Maybe it was you that installed your small firm’s Wi-Fi. Perhaps it was a contractor. Do you remember what year that was? Perhaps your cable company put in a router when you moved into your home. Or a friend helped you put it in place for your home office.
For whatever reason, your Wi-Fi router is there and has worked reliably for years. It’s dependable and no one is complaining about it.
There seem to be an infinite number of reasons as to why someone’s Wi-Fi router can become old and ignored, but it happens. So if your router hasn’t been considered in more than five years, it’s probably time to review the situation — both the router itself and your data provider’s contract.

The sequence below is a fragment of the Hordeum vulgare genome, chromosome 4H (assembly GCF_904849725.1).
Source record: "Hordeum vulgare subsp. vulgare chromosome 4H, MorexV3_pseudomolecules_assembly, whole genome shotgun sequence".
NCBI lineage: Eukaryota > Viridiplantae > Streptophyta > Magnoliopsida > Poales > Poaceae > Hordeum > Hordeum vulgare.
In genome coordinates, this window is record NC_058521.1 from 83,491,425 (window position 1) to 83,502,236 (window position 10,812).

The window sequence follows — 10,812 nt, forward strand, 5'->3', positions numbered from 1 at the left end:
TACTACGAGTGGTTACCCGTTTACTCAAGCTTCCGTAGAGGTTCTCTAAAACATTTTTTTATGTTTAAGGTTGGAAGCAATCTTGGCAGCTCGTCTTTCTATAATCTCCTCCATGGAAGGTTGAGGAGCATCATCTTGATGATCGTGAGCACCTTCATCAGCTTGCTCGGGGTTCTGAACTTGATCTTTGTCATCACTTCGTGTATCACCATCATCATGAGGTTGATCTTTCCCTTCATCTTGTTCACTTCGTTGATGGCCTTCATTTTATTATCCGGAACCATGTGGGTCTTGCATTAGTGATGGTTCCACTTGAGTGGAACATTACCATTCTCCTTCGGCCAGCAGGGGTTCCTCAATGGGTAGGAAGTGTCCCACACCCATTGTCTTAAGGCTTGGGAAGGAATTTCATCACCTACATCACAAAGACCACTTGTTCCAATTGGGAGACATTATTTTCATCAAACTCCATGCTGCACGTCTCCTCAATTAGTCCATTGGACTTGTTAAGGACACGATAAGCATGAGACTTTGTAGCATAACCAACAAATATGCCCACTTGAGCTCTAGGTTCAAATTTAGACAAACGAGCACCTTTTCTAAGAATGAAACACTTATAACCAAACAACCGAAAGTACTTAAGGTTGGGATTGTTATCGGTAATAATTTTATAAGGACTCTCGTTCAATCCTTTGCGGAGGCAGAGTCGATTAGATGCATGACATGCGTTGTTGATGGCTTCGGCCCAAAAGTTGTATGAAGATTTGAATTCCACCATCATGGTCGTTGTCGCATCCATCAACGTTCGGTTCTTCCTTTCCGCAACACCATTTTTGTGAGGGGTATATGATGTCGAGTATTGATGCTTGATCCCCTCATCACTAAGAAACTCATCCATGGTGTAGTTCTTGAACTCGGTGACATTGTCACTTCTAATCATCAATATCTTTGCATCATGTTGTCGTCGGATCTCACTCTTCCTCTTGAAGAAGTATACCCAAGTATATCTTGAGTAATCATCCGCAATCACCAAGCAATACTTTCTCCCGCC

For technology reasons alone, you should upgrade to maximize the value you’re getting from your data line. If you’re paying for 15, 30 or 150 MB of throughput, it’s silly to have an older router that doesn’t take advantage. As an example, if your older router doesn’t operate on the “5G band”, you’re using old technology and won’t see the higher speeds that are possible.
Your data provider may also help you ‘acquire’ a new router. If you use a cable modem, you may have an older one that doesn’t have a Wi-Fi router built in. The newer ones DO have embedded router technology, and the throughput can be impressive.
So this week’s tip is to upgrade (or at least review) your Wi-Fi router. I did so at home recently, and went from 15 MB/second on “speed tests”, to over 170 MB!
— Steve Matthews